Today is a day of contrasts.

    I spent the day at BETT, the learning technology trade show, which took over (most*) of the Excel centre.
    BETT is a chance for unwary wide-eyed heads to be dazzled by shiny baubles, and part with their slender budgets. It has evolved somewhat over the years, and now has a far more international feel, yet sadly fails to offer anything truly innovative, or well designed.
    I’ve been told the patent on LEGO has expired which would explain the proliferation of robotics kits that mimic LEGO mindstorms… though lacking a certain build quality.
    I did meet some old colleagues, which was delightful, and I dodged the loathsome Gove, who gave the keynote opening address.
    I also had a useful chat with the Blackboard folk about their Mosaic product, which whilst it professes to be an institutional app builder requiring no coding, didn’t quite convince me – I need to see more.

    In contrast the evening was spent at the inaugural lecture of Dr Jonathan Chapman, Professor of sustainable design at the University of Brighton.

    It felt very much like a commentary on the excesses of the morning.
    Jonathan talked about the great illusion: a smart phone appears to weigh just 200g, but the cost of production is closer to 500kg, the weight of a horse.
    Around 78kg of CO2 alone.
    So when you lift your phone to your ear, you are in fact lifting a horse to your ear.
    The problem is that finding out such facts is quite terrifying, and can be paralysing – what can we do in the light of such information?
    Jonathan’s answer was to submit totally to the fear, and head off and live on a Buddhist community on Hokaido.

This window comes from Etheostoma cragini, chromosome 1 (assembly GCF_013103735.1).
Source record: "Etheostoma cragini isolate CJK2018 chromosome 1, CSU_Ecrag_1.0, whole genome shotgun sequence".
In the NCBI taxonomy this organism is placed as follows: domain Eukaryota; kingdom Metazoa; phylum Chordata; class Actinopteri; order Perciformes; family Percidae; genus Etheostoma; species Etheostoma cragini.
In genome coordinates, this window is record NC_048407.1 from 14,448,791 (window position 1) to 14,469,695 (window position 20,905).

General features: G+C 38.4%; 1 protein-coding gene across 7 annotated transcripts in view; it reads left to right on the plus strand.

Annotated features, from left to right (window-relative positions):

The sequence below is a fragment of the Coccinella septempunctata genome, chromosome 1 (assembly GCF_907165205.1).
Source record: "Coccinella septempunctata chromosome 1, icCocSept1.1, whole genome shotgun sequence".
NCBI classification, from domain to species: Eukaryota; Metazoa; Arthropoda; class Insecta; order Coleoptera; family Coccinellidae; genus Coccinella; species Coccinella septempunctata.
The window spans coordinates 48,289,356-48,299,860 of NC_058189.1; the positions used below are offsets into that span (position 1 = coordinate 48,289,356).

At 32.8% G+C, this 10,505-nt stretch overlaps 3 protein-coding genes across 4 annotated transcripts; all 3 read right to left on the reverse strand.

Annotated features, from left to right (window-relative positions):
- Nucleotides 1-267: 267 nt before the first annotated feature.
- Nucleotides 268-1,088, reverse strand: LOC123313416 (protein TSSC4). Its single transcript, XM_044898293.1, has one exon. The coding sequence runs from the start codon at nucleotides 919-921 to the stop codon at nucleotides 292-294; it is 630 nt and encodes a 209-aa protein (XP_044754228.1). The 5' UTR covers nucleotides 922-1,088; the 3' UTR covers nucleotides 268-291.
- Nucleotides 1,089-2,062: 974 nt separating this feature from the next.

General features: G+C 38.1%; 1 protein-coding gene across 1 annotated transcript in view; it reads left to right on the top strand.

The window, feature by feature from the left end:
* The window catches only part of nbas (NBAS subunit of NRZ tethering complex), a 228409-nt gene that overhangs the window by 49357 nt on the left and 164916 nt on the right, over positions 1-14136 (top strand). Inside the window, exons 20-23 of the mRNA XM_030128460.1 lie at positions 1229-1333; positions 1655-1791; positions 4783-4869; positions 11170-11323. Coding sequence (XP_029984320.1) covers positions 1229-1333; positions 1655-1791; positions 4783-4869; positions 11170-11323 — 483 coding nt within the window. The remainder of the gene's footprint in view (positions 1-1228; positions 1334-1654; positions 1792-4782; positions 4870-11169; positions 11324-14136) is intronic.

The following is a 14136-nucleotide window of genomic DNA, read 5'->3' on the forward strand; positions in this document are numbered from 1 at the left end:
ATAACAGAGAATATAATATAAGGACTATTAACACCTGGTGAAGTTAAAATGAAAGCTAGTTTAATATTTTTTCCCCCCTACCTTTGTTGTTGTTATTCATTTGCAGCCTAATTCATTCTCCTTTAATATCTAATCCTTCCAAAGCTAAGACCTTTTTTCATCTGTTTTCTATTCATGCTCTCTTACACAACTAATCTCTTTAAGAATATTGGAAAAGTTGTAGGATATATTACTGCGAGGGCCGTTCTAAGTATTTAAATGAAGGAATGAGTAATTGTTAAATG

For a while he felt happy, he was at one with crickets and such like, having no impact on the environment, then the realisation struck him that having no impact was merely abdicating responsibility.
    He returned to the UK to try to engage in teaching a better way of design.

    it takes 40 tonnes of waste to make 1 tonne of consumer electronics, 98% of which will be discarded within 6 months. An efficiency of 1%.
    The zero is the hope for the future.

    The built-in obsolescence of consumer goods originally seemed like a cracking idea, it was proposed by Bernard London in 1932 as a form of quantitive easing. The idea was to get the 1% of folk who had money to spend it, creating jobs for the 99% who didn’t.
    Unfortunately it continued, and now is endemic in systems like mobile phone production, where the average lifespan of a handset is just 18 months.

    The question is why is something that we desire so much, is worthless after such a short interval. It seems we need to look at the narratives we tell about objects. Some like the worthless pasta necklace gifts from our children, take on such meaning personally that they become priceless.
    So what is needed is a design philosophy that promotes meaningful attachments, engendering product longevity?

    This theme of emotionally durable design is picked up in his book :
    * the South side of the Excel was running a slot machine trade show, and the juxtaposition of banners for educational technology, with those for the arcades, (promising to squeeze every last penny out of punters), brought a grin to my face… the visitors to the arcade show seemed a lot happier, and far less earnest.